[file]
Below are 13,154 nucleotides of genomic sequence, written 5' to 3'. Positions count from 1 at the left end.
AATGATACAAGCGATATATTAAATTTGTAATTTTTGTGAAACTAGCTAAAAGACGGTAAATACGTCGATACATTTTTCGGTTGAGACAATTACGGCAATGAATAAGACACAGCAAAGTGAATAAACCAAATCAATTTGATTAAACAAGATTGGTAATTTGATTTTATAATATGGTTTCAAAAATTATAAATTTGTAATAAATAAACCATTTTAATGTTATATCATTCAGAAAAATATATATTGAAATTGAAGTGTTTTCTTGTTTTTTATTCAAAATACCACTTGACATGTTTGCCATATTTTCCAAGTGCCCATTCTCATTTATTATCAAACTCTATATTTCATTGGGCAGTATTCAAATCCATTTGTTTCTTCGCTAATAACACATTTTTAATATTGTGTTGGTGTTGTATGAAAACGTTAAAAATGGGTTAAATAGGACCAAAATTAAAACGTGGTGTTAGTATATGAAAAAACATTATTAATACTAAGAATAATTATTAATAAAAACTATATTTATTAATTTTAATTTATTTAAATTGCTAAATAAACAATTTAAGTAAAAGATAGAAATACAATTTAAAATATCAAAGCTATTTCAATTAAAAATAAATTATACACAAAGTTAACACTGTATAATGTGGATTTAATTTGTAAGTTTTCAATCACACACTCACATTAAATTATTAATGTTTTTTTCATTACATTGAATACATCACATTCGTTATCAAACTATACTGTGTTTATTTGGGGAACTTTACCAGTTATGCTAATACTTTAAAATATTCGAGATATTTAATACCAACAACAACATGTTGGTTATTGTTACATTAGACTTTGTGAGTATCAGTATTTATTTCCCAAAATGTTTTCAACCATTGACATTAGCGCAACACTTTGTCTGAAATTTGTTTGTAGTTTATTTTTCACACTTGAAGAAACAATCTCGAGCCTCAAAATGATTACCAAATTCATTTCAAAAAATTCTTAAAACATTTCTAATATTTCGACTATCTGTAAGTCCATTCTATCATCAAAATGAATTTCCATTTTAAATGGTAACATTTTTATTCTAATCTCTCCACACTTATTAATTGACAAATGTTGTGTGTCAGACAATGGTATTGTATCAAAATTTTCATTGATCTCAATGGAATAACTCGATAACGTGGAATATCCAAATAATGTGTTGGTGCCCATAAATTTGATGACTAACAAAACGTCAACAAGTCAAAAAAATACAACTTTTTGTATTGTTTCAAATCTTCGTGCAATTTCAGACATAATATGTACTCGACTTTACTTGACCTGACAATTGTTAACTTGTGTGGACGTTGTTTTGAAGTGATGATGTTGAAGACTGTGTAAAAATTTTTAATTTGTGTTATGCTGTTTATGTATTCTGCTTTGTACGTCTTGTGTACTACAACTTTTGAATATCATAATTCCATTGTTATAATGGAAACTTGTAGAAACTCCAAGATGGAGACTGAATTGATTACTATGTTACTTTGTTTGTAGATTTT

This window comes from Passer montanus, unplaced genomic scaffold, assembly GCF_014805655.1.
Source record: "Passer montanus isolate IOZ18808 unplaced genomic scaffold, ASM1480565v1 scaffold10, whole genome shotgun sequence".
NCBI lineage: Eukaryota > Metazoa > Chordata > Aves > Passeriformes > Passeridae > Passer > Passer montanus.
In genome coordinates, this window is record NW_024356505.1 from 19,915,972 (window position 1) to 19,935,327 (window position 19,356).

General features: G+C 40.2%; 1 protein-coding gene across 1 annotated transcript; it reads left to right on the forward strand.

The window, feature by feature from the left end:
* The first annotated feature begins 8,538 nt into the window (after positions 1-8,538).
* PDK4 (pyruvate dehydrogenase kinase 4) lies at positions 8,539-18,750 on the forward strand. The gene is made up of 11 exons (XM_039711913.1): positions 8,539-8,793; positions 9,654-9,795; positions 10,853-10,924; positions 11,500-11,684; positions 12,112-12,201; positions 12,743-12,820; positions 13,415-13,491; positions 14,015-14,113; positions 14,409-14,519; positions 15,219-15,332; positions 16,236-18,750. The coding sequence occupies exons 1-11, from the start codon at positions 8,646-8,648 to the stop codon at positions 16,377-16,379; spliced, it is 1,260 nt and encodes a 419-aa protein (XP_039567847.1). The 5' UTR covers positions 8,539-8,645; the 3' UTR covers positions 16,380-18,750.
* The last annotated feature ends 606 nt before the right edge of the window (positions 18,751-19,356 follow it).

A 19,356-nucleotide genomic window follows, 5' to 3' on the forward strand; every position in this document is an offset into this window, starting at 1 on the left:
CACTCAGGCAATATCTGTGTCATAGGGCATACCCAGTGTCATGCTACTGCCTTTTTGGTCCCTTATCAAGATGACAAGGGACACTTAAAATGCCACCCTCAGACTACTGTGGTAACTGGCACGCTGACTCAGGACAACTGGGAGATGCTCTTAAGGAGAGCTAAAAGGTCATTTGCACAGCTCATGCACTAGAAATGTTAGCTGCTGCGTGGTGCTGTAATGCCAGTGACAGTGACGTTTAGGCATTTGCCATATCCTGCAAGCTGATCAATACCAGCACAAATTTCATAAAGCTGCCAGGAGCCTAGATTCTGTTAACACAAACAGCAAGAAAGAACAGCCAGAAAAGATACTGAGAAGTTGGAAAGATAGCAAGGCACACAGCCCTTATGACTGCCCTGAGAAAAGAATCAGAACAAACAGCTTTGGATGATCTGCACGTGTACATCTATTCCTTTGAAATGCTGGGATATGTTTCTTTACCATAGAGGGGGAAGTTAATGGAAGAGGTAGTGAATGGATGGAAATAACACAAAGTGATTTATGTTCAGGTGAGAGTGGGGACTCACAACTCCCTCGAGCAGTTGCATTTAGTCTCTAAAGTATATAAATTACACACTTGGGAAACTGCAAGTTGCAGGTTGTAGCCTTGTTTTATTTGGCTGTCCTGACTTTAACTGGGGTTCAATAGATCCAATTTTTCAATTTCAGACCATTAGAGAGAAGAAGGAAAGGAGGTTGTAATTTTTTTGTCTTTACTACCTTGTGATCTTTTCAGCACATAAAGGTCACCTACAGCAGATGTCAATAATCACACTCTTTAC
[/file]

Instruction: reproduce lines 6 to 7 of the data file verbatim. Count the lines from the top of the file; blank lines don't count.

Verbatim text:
In genome coordinates, this window is record NW_024356505.1 from 19,915,972 (window position 1) to 19,935,327 (window position 19,356).

General features: G+C 40.2%; 1 protein-coding gene across 1 annotated transcript; it reads left to right on the forward strand.